My New Toy...

Settling into adulthood might have its frustrations, but there is one remnant of childhood that never goes away: being excited about new toys. This time, the toy in question is my new electric ice cream machine. For the past couple years, including this year's orgy of frozen dessert production, I had been using an old Donvier hand-crank model that I re-appropriated from Mom, and which probably predates my birth. It did a great job on sorbets, but an experiment in July with homemade frozen yogurt revealed its ineptitude for dairy-based desserts. So, using a combination of Dad's unused credit card reward points and a sale at Williams Sonoma, I recently found myself in the possession of a new Cuisinart machine.

For its inaugural batch, I decided to heed the words of Chicago's own Daniel Burnham, and "make no small plans." I settled on an ambitious recipe from David Lebovitz, whose book The Perfect Scoop is my frozen dessert Bible. His website had recently featured an ice cream recipe utilizing new technique for caramelizing white chocolate, much in the manner that sweetened condensed milk is made into dulce de leche. It called for top quality white chocolate, for which I had to make a special trip to the dangerously well-stocked Fox and Obel Food Market (Chicago's premiere purveyors of all things gourmet, and egregiously priced). The caramelization process itself was straight-forward, but time consuming: Spread the white chocolate on a baking sheet, melt at 250 degrees Fahrenheit, and stir every 10 minutes until the chocolate has taken on the color of peanut butter. Lebovitz's instructions indicated that this process would take about an hour; it took me a little under three.

Caramelized white chocolate, in the process of hardening.

The ice cream base itself was also a first for me, as I had never forayed into the production of custard-based desserts before. I was nervous about tempering the yolks, fearing that I would create scrambled eggs instead of a silky-smooth custard, but the entire process was far less intimidating that I originally feared. I was concerned, however, about the ultimate taste of the final product. With all of the sorbets I had made in the past, the unfrozen base had always tasted better than that resulting sorbet. With the ice cream, the custard base tasted flat -- vaguely sweet, but not much else going on. Still, I decided to trust the master and carry on.

My brand new Cusinart, churning away.

I was also unduly trepidatious about my new machine. Despite all of my online research, I could never locate an ice cream machine that didn't have mixed reviews, so I had ultimately let the sale price at Williams Sonoma sway me in favor of the Cuisinart. Thankfully, I experienced none of problems indicated in the online horror stories about unfrozen ice cream and an extremely loud motor. Sure, the machine was much louder than my old manual one, but it was no louder than my Kitchen-Aid stand mixer.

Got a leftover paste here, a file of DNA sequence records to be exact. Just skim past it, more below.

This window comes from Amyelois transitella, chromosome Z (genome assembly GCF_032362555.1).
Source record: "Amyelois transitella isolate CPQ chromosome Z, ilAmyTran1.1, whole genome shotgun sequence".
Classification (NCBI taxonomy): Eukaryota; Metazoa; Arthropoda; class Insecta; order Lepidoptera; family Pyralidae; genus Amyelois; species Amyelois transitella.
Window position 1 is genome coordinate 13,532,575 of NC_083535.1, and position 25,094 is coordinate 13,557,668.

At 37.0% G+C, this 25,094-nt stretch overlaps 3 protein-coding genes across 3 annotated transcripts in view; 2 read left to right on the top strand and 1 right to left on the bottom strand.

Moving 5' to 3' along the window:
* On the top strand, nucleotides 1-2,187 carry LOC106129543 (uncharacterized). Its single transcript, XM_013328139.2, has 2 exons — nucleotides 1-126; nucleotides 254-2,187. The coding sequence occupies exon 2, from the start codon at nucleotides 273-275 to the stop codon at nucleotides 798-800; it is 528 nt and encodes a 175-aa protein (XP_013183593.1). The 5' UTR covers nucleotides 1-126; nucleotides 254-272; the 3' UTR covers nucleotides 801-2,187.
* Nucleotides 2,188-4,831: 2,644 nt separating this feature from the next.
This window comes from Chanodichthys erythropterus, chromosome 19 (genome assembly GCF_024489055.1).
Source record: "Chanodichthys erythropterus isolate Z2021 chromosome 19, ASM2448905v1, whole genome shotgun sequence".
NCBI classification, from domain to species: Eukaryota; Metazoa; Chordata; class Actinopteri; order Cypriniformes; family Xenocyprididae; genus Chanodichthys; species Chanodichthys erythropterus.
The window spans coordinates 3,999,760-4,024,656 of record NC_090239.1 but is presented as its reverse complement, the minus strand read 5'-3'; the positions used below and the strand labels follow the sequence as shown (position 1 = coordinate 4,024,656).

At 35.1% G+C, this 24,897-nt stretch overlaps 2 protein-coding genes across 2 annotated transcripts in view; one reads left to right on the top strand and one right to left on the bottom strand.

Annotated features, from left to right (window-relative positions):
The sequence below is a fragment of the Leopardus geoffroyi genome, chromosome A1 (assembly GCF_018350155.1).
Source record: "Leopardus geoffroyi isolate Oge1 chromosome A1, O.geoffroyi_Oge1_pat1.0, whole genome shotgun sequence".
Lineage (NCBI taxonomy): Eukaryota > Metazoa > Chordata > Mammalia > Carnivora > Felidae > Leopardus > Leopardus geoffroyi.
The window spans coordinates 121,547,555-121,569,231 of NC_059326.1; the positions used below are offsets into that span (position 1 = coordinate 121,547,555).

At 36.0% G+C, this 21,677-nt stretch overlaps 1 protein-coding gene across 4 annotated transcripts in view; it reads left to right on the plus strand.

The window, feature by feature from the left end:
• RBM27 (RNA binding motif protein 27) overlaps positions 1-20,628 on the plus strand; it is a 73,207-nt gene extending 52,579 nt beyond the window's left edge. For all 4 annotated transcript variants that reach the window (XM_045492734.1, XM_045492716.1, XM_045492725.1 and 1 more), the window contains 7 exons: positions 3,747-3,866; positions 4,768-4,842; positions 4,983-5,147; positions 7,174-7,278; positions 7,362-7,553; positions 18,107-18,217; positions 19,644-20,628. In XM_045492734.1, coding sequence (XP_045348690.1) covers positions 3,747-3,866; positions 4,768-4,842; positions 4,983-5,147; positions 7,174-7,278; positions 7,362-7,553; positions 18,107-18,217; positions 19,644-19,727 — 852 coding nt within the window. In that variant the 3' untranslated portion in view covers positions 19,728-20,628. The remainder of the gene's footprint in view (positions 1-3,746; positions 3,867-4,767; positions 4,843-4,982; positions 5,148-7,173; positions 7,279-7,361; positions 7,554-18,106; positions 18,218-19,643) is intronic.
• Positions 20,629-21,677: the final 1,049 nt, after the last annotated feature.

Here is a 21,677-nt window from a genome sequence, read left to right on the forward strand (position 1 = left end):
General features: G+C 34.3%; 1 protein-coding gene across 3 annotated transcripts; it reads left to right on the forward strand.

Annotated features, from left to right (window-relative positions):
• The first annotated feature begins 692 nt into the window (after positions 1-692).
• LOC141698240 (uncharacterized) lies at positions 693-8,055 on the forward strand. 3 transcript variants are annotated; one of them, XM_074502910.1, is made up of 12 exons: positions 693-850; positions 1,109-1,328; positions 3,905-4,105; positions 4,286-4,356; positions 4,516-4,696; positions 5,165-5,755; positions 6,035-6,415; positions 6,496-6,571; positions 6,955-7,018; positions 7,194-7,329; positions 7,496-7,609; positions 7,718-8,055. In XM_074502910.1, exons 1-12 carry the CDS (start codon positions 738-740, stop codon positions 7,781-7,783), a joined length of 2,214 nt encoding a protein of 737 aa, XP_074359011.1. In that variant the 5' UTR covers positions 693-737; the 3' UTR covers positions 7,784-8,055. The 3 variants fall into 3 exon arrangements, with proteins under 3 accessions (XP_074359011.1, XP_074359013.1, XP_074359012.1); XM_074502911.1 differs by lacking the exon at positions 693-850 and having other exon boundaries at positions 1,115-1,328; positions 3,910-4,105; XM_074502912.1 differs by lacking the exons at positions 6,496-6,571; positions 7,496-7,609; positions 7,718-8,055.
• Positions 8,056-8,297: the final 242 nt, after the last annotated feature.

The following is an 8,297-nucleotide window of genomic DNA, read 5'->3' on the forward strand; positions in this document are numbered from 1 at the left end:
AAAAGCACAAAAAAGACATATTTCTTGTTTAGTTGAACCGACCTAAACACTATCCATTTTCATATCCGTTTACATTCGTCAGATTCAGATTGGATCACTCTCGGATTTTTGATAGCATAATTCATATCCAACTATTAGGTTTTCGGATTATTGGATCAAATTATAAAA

Instead, I found myself rather fascinated by the workings of my new toy. I stood over it for nearly the entire thirty minutes it performed its magic, watching the liquid base become fluffier and fluffier, and sneaking several samples along the way. It was truly a moment of food-nerd nirvana.
Mmm, hello my tasty friend...

And, like a proud mama, I am pleased to announce that the resulting Caramelized White Chocolate Ice Cream was a complete success. I shared some with Mom and Dad, who both liked it, although Mom had difficulty conjuring a flavor memory to compare it with. In my opinion, it tasted much like the fleur de sel caramel products that Dad and I sampled in Brittany during our 2007 trip to the north of France, and that is a very good thing indeed. I'm not sure it was worth the three days of after-work effort (one for making the caramelized white chocolate, one for making the base and chilling it overnight, and one for churning), but it was mighty tasty. Most importantly, I have dispelled the mystique of homemade ice cream, and I am already plotting my next adventure. I'll be sure to keep you posted...


  1. Again, you have out done yourself. I am hoping you will practice with some fruit flavored ice creams (sans mango?). Of course, chocolate is always supreme.

    It seems you were pleased with the consistancy and flavor. I applaud your patience on a three day project. Was the toy worth it? Do you think this is something you will use again, or was the end not worth the means of labor?

  2. I spelled consistency wrong...sorry

  3. I'll definitely be using it again, and probably soon. I have my eye on either cinnamon or green tea flavored ice cream at the moment, but it will probably be a long time before I go through another three day caramelized white chocolate ice cream project. And yes, I do want to see how it handles sorbets, so there will be some of those in the future too. They will most definitely not be mango ;)

  4. I have the same ice cream machine. You should make coconut sorbet.

    1 cup of water
    1 cup of sugar
    1 can coconut milk ("lite" coconut milk works well, too)
    1/4 cup of shredded coconut
    salt to taste
    vanilla to taste

    Heat water, sugar, and salt in saucepan until sugar is completely dissolved. (For creamier/denser texture, bring water, sugar, and salt to boil and then let simmer until reduced by half.) Remove from heat. Whisk in coconut milk and shredded coconut. Add vanilla. Place in refrigerator until completely cool. Put in ice cream machine for about 30 min. Makes about 4 cups.